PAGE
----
“Superstar employees are the obsession of the corporate world,” a recent article in the Harvard Business Review (HBR) begins. “They’re highly sought after, given the most attention and the best opportunities, generously rewarded, and expressly reassured after setbacks.”
Does this remind you of any members of your law firm’s equity partner class? Especially those recruited laterally from other firms?
This elite class of workers is “highly sought after” for good reason. These superstars can be four times as productive as average workers, the HBR suggests, and can generate as much as 80% of a business’s profits while also attracting other star employees. Given this sort of payoff, it’s little wonder law firms are constantly trying to poach key rainmakers from rivals at any price.
But the HBR article goes on to identify a kind of “evil twin” to the superstar employee: the toxic worker. “These are talented and productive people who engage in behavior that is harmful to an organization…. [A]voiding such people can save companies even more money than finding and retaining superstars.” In fact, a toxic employee can cost a company more than twice as much money as a superstar generates.
Here’s the problem for law firms: superstar lawyers and toxic lawyers tend to share many of the same characteristics.
The HBR article, citing a Harvard Business School study, identified four characteristics shared by toxic workers: “Overconfident, self-centered, productive, and rule-following employees were more likely to be toxic workers.” Powerful lawyers tick off those first three boxes almost immediately. The fourth, which means inflexibility concerning the application of rules, is frequently on display among lawyers. Other characteristics of “bad guys” in the office include charisma, curiosity, and high self-esteem. A quick look around your partnership table for all these characteristics should give you immediate cause for concern.
Virtually every major law firm actively recruits high-powered lawyers who possess the features of a potentially toxic worker. And for every toxic partner your firm inadvertently recruits, it cancels out the positive effect of more than two genuine superstars.
Law firms can take two steps to reduce their risk here. The first is to deepen and broaden the background checks of potential lateral recruits. Look well beyond their book of business; find out everything you can about what this person is really like. Ask yourself why this person is even looking around for new opportunities: is it that they’ve worn out their welcome at their current firm? Is this their first lateral move, and if not, why is that?
Don’t just interview the lawyer’s old friends and favoured clients, either. Their glowing reviews will simply strengthen your own confirmation bias: you want to hear good things, so you choose the sources likeliest to provide them. Actively seek out people who have complaints, grudges, or scars from working with this person, and consider this contrary evidence carefully. Be adamant that you will recruit only good corporate citizens into your partnership, and that your due diligence in this respect will be exemplary.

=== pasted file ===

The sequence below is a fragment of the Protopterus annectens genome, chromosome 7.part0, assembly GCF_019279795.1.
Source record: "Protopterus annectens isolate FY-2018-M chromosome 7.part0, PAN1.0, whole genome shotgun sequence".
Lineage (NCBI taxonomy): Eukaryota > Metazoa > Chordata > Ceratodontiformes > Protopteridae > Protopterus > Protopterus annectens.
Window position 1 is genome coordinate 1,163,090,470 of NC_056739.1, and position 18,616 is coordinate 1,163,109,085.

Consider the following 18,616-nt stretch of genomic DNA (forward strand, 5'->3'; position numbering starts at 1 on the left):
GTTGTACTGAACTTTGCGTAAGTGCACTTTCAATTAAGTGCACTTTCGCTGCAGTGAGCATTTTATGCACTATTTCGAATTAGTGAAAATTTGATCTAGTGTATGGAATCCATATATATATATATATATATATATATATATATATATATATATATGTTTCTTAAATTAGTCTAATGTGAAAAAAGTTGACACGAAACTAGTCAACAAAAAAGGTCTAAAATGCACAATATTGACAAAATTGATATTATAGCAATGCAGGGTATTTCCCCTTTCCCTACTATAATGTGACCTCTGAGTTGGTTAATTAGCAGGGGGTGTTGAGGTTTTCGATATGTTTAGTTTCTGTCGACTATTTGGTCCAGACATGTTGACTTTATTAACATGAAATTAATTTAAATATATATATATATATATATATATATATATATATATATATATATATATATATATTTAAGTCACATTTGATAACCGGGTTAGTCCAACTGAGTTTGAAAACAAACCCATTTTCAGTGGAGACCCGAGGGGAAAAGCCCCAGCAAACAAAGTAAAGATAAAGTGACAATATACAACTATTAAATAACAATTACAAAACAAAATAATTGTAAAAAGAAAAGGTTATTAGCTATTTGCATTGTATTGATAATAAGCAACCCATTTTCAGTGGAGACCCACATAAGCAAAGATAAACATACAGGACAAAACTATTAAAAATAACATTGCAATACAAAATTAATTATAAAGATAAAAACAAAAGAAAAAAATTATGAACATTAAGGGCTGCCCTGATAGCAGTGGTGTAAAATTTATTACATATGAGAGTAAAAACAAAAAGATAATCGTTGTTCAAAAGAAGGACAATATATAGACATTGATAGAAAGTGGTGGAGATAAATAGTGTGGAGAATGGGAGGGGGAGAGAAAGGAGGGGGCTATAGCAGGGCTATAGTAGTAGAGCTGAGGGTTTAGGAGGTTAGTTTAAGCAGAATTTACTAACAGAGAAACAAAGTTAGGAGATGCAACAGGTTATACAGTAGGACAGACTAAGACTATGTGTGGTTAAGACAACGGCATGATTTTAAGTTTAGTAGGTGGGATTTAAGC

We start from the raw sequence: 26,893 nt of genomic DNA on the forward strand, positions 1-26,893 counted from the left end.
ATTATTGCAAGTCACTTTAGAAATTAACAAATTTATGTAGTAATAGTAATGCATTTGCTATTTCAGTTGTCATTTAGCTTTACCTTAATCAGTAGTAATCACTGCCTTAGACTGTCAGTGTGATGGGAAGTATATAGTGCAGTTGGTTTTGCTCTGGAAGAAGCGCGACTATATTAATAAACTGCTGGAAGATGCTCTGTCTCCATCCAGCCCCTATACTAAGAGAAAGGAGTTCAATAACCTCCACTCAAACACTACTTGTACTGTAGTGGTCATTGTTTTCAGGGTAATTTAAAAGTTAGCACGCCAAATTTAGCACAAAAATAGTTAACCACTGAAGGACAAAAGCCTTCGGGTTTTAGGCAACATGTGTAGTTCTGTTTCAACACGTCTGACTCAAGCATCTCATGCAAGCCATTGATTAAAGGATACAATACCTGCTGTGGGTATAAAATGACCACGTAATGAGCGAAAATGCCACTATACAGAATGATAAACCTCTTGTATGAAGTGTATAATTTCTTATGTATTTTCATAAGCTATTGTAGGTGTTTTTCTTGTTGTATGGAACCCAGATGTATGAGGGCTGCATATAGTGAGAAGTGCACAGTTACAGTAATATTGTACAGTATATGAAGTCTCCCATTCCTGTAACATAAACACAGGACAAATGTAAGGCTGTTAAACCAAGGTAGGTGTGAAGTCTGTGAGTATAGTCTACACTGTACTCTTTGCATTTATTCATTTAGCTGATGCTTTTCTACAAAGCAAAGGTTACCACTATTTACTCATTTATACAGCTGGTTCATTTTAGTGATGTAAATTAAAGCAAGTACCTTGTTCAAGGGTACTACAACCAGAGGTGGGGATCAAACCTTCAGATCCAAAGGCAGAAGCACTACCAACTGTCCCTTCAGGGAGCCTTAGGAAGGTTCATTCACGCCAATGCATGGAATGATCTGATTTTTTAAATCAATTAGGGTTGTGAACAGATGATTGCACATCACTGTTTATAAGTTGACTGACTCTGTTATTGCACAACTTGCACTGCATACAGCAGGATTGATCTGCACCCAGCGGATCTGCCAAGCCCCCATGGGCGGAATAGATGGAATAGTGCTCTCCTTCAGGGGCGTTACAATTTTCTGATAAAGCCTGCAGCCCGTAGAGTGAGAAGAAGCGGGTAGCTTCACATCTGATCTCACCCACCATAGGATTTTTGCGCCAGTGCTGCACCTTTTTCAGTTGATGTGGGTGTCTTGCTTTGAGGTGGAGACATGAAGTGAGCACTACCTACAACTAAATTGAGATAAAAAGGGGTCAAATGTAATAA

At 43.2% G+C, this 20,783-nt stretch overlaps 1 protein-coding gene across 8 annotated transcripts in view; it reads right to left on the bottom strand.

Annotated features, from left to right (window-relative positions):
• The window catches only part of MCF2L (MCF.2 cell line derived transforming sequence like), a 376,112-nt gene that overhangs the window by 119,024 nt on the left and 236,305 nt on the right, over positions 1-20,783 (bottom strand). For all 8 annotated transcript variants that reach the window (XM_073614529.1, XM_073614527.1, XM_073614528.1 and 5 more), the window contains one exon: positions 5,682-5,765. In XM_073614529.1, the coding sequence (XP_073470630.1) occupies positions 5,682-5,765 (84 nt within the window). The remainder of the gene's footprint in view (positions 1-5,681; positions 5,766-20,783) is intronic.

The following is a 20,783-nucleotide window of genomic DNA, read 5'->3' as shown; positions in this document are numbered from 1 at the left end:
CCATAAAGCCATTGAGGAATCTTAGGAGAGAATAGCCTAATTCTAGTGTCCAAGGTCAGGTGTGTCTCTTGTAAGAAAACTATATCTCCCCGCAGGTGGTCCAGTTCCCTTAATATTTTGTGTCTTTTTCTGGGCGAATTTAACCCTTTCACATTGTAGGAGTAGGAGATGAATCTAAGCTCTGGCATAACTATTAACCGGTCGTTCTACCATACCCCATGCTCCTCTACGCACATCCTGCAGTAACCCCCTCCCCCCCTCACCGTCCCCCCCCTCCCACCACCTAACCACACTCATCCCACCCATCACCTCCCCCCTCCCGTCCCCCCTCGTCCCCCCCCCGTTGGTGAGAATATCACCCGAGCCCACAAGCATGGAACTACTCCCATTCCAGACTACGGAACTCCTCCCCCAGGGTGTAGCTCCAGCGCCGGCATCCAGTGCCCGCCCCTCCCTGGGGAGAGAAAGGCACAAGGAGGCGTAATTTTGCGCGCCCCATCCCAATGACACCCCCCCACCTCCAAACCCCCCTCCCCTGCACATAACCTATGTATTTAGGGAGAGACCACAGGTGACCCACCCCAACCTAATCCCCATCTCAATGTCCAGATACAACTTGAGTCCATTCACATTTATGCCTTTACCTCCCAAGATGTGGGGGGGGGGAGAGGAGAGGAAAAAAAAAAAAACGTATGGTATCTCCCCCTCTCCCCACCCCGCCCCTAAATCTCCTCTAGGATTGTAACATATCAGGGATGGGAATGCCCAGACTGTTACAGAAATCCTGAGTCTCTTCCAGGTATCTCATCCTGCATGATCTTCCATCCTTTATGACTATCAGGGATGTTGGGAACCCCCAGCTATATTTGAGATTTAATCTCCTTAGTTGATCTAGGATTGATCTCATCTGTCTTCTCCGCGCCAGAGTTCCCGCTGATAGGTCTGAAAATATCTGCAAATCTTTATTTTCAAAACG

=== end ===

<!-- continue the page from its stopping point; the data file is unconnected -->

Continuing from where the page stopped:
Despite a firm’s best efforts to spot bad apples, however, some will inevitably slip through. In fact, the truly lethal ones will be the toughest to spot, diabolically practiced as they are in the art of telling you what you want to hear. So the second tactic you can employ is to reduce your firm’s vulnerability to the emergence of a toxic partner.
Exercise greater vigilance over this person upon their arrival, quietly monitoring them for signs of antisocial conduct. This is not impolite behaviour towards a guest: it is the strict application of a probationary period of scrutiny to a stranger in your midst. Watch closely for warning signs in the first several months of the person’s tenure, and don’t hesitate to pull the plug on a lateral hiring experiment that is clearly going wrong.
As well, insist upon integrating their new client teams with veterans from your firm, especially professional staff who can lay down links with these new clients to your firm’s systems and processes. Do not permit the new partner to set their own rules or evade the firm’s existing practices: bad things will happen if a foreign culture is allowed to implant itself into your firm’s ecosystem.
Really, the best way to lower the risk of recruiting toxic employees is to reduce the impact that any one individual can have, positive or negative, on your firm. Enhance your firm’s client service infrastructure through the systematization of legal work production and delivery. Undertake the difficult but necessary job of shifting the ownership of client relationships from individual partners to the institutional firm.
Toxic employees can derail your law firm in a hurry. Take whatever steps you can to keep them from ever boarding the train in the first place.